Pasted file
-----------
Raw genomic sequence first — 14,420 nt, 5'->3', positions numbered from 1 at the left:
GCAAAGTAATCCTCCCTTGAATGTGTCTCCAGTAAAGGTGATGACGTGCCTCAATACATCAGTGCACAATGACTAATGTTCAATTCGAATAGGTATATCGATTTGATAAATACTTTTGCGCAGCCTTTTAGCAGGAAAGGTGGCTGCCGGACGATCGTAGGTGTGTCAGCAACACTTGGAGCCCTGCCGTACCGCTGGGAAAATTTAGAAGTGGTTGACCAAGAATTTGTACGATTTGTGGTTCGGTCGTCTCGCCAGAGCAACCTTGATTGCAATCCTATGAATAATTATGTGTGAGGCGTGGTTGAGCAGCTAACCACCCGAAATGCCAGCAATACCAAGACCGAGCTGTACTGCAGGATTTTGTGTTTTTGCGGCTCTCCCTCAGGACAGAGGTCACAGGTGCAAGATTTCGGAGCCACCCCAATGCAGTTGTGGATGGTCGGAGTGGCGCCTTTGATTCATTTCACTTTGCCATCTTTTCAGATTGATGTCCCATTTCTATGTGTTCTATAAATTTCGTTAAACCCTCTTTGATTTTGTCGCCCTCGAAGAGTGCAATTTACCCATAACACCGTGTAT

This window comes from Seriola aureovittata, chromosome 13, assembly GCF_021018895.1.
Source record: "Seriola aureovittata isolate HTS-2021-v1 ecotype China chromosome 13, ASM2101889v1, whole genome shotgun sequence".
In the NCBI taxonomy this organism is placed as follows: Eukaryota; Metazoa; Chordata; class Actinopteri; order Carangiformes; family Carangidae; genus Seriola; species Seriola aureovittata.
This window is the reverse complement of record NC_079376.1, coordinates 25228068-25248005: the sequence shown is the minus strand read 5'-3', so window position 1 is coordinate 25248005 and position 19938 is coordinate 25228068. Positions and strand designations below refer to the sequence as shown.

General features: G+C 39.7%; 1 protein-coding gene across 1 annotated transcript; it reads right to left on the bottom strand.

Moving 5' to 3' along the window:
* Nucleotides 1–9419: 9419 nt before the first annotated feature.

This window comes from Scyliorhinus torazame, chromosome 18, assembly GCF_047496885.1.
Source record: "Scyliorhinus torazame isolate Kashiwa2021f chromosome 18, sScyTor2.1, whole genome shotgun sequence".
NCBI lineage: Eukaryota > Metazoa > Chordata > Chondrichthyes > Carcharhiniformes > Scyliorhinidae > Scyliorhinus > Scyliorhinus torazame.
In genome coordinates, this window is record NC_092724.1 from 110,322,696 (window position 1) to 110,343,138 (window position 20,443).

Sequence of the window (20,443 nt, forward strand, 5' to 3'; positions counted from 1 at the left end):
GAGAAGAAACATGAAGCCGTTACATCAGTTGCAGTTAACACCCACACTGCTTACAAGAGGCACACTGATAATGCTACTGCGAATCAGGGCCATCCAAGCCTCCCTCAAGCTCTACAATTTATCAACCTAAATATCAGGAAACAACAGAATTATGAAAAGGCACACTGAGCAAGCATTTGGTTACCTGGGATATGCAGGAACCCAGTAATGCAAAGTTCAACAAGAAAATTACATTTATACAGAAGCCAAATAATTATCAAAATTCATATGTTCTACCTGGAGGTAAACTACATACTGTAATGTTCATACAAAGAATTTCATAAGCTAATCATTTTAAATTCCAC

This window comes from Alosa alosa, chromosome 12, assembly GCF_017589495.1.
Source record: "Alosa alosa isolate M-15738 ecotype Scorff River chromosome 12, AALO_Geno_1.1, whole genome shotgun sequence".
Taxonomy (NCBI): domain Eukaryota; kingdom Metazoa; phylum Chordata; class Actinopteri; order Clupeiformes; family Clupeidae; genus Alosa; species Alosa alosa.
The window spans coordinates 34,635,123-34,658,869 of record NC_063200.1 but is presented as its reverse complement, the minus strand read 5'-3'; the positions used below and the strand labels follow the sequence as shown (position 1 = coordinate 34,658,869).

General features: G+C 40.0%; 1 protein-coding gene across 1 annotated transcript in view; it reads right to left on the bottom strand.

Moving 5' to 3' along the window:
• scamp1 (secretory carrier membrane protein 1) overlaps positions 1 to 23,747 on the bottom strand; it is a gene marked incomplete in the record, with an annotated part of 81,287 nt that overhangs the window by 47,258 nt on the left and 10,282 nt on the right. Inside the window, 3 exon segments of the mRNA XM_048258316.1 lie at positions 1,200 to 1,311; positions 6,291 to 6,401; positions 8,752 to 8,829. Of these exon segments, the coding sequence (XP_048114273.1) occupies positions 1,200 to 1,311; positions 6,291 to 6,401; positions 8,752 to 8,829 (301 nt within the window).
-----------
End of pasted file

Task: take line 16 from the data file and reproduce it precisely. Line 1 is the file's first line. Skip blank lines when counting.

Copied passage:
This window comes from Alosa alosa, chromosome 12, assembly GCF_017589495.1.